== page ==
Just a few days later, I hopped on the Pune Darshan bus tour with some friends and explored the top sites that our host city has to offer. Although I am starting to grow accustomed to Pune, having the opportunity to see so many historic buildings and beautiful monuments all within the span of a few kilometers was pretty extraordinary. One minute we were walking around some immaculately detailed South Indian temples and the next minute we were looking inside of Aga Khan Palace, a beautiful building constructed by Sultan Muhammed Shah Aga Khan the third but used by the British as a prison during their colonial rule over India. Most notably, it held Mahatma Gandhi and Kasturba Gandhi from 1942-1944. On the tour, we also saw the Peshwa’s palace from the days of the Maratha Empire. Not to mention that I was fortunate enough to have the chance to test out almost every ATM in Pune! I forgot to pack extra money and ATMs here can be slightly particular with international cards. So after a few frantic dashes to banks neighboring the historic sites, I was able to eat lunch at a delicious North Indian restaurant. Again, India provided quite the opportunity to face new challenges and absorb massive amounts of culture and history.
My last stop during this week of exploration came in the form of a two-night trip with 5 of my other classmates to the world-renowned Ajanta Caves, Ellora Caves and even the Bibi ka Maqbara or “baby Taj Majal.” We planned the trip all week, hired a private driver and booked a hotel in Aurangabad, a city approximately 5 hours away from Pune. While we were planning to leave right after class on Friday, we all realized at the end of class that we would need our passports to check into our hotel. I know, I know, rookie mistake! We all frantically took rickshaws to our homes in the midst of the Ganpati: a ten-day festival that has the streets filled with music, dancing and mandals (stages for the figure of Ganesh). Although this festival season is exciting and provides the perfect time to visit India, I cannot say that it is particularly conducive to rickshaw travel. After an hour of fighting traffic and parades, we were able to finally depart and make our way to Aurungabad. Despite our initial struggles, the journey was a fantastic way to see more of rural India and the mountainous landscape just outside of Pune. The caves were carved by hand hundreds of years ago and were truly an accomplishment in human ingenuity and architecture. Not to mention that our driver was extremely knowledgeable about the best places to take us and even used his limited English to nickname me Captain America.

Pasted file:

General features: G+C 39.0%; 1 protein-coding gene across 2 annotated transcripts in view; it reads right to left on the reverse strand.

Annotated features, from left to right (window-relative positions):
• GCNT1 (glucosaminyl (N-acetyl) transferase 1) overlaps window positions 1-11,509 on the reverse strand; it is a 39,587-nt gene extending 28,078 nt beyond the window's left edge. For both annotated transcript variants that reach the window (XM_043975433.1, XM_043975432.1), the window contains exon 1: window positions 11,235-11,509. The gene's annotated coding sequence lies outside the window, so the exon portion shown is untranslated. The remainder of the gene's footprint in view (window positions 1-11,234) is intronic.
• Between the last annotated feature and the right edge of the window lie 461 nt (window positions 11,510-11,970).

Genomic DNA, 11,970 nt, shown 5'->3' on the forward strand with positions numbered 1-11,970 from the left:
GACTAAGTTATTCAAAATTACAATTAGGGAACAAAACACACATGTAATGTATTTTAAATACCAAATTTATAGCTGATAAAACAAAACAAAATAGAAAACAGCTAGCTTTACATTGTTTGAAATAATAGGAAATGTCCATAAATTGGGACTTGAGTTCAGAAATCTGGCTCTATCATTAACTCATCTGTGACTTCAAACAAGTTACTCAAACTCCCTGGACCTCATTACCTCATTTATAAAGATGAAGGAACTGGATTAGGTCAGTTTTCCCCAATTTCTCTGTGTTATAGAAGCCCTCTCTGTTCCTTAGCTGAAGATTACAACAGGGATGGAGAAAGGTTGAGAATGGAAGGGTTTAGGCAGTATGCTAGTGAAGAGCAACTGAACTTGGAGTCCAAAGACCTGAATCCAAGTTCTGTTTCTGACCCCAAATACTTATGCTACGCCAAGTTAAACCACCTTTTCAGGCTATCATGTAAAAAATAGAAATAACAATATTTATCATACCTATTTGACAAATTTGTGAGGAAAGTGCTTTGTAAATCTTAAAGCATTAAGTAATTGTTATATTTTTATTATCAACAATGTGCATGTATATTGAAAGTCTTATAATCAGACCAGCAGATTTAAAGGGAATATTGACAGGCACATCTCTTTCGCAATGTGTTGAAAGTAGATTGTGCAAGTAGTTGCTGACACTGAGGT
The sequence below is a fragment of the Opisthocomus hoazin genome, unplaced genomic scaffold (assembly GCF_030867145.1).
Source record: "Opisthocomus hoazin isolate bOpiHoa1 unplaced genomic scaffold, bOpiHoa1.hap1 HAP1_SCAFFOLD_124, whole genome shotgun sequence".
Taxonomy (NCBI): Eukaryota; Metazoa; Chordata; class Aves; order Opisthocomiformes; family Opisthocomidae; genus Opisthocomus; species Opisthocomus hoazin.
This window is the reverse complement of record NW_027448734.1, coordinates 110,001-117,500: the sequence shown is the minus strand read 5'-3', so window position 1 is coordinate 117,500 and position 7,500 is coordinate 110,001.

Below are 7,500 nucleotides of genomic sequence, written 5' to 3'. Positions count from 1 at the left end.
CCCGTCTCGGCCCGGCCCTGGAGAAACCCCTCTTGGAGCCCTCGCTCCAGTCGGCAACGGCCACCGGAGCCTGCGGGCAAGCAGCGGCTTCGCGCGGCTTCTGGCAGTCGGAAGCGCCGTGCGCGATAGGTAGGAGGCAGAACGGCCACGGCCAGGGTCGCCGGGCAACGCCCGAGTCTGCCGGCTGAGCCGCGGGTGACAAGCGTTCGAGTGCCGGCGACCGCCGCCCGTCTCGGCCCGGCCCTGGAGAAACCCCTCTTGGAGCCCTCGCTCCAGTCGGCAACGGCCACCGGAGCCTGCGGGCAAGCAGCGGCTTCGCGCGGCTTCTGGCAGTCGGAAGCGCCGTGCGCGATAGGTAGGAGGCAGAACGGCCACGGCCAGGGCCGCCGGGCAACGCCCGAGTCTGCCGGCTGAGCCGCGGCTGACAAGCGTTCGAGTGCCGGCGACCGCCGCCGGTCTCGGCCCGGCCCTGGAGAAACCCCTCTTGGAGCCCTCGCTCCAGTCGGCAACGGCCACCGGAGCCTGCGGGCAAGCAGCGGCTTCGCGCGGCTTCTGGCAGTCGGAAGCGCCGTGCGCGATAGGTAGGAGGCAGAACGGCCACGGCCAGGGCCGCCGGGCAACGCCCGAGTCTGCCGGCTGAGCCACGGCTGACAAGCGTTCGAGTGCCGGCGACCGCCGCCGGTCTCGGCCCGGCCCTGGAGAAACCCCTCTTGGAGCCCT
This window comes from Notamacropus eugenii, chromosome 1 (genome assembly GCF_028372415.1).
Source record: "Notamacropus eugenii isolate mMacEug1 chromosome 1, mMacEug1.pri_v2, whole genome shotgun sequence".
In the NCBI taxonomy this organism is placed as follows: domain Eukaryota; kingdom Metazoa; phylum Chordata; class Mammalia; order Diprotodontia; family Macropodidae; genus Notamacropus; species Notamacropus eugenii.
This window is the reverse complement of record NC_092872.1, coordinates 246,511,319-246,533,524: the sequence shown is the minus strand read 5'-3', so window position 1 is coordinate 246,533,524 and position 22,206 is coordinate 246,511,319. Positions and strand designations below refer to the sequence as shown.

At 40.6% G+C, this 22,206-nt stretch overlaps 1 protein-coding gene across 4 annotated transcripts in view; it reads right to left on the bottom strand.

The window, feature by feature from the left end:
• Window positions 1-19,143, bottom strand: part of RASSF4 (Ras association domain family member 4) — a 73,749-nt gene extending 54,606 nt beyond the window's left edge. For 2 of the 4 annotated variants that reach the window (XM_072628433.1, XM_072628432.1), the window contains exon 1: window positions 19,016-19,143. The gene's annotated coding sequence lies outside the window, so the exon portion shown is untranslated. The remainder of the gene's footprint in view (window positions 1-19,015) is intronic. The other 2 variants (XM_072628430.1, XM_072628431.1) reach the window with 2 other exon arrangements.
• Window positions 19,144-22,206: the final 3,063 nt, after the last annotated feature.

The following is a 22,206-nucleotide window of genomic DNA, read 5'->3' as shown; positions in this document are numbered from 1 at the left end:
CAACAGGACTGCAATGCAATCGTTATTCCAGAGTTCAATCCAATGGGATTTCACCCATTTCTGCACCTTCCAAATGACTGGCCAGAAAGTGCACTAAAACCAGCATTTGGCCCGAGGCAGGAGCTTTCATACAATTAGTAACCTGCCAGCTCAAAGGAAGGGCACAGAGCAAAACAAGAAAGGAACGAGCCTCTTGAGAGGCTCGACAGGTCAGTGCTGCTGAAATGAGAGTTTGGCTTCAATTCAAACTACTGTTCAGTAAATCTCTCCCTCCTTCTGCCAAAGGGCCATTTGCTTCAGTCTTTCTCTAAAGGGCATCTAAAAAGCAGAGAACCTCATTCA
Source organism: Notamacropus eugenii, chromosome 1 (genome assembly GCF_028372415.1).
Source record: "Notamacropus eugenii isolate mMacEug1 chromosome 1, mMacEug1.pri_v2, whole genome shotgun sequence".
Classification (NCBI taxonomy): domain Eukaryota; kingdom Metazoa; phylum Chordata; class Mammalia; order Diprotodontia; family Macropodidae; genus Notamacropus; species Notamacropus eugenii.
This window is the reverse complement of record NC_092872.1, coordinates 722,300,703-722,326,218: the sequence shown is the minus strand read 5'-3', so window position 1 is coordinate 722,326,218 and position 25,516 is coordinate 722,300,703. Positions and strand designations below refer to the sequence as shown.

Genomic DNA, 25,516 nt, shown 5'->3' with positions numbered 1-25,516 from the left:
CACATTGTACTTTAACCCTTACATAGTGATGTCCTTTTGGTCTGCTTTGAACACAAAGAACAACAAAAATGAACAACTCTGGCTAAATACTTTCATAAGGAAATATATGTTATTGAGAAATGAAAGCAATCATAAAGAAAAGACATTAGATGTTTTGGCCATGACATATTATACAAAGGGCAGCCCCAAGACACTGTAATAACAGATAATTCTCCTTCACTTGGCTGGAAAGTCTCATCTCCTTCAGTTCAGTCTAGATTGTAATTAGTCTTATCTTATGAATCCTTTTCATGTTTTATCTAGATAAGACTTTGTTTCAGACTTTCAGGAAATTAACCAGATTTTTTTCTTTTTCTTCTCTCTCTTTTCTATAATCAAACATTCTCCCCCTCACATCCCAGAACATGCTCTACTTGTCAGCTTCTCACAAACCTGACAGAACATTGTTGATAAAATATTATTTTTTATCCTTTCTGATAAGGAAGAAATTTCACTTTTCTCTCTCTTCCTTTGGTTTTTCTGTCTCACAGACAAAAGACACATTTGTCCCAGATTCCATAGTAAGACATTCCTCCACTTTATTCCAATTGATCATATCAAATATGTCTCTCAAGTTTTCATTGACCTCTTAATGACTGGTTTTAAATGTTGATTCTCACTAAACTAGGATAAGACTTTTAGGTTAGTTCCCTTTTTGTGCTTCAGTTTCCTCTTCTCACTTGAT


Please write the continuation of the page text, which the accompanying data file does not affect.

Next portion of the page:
As I reread this post, I find myself laughing at how insane this week sounds. If I could explain to you how life in India unfolds in such a chaotic manner while somehow raveling its way back into something extraordinary, trust me I would. But for now, I have no answer. India is just something to behold.
Dan Soucy is a Junior International Relations major from Bedford, New Hampshire. When he’s not traveling the world, he serves as a Hawk Host, PSIP leader, and Club Tennis member in his home on Hawk Hill. Follow his blog to learn more about his adventures in Pune, India!